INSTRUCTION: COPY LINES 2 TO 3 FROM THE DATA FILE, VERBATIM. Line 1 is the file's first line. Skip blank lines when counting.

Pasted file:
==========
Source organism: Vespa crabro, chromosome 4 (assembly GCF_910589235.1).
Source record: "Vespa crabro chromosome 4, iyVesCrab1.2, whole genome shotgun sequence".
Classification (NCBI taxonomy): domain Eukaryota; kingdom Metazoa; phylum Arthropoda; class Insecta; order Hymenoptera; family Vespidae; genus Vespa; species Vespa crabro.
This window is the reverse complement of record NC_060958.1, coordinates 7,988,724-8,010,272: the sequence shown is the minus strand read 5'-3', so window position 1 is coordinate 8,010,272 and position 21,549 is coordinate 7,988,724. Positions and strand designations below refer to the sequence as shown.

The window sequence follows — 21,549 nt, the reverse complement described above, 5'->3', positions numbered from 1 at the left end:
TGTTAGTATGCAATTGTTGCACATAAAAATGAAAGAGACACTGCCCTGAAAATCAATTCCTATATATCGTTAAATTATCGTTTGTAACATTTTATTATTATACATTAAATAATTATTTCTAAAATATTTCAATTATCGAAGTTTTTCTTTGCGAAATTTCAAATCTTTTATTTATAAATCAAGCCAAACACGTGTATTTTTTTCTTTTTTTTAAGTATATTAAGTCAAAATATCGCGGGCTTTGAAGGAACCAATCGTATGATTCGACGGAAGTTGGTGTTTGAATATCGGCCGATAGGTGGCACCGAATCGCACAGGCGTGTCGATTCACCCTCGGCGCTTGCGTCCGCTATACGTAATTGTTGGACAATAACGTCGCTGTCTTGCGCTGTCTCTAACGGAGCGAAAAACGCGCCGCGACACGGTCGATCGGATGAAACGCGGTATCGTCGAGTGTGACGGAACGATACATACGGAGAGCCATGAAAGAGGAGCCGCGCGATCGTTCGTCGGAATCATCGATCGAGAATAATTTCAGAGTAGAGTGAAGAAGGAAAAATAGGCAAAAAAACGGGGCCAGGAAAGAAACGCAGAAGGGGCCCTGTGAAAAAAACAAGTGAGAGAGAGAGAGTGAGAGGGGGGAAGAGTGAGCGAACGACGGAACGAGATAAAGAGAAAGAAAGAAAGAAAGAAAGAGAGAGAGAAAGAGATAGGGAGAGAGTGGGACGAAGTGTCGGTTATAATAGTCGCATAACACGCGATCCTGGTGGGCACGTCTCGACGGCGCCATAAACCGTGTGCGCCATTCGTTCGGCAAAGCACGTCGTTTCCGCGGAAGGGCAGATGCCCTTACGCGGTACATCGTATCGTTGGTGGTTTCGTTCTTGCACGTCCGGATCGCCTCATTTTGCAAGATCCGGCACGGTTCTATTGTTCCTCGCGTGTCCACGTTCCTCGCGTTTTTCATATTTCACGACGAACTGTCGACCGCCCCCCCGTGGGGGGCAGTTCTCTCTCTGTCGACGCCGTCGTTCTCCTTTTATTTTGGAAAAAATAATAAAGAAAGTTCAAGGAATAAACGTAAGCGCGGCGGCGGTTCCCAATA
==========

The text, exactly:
Source record: "Vespa crabro chromosome 4, iyVesCrab1.2, whole genome shotgun sequence".
Classification (NCBI taxonomy): domain Eukaryota; kingdom Metazoa; phylum Arthropoda; class Insecta; order Hymenoptera; family Vespidae; genus Vespa; species Vespa crabro.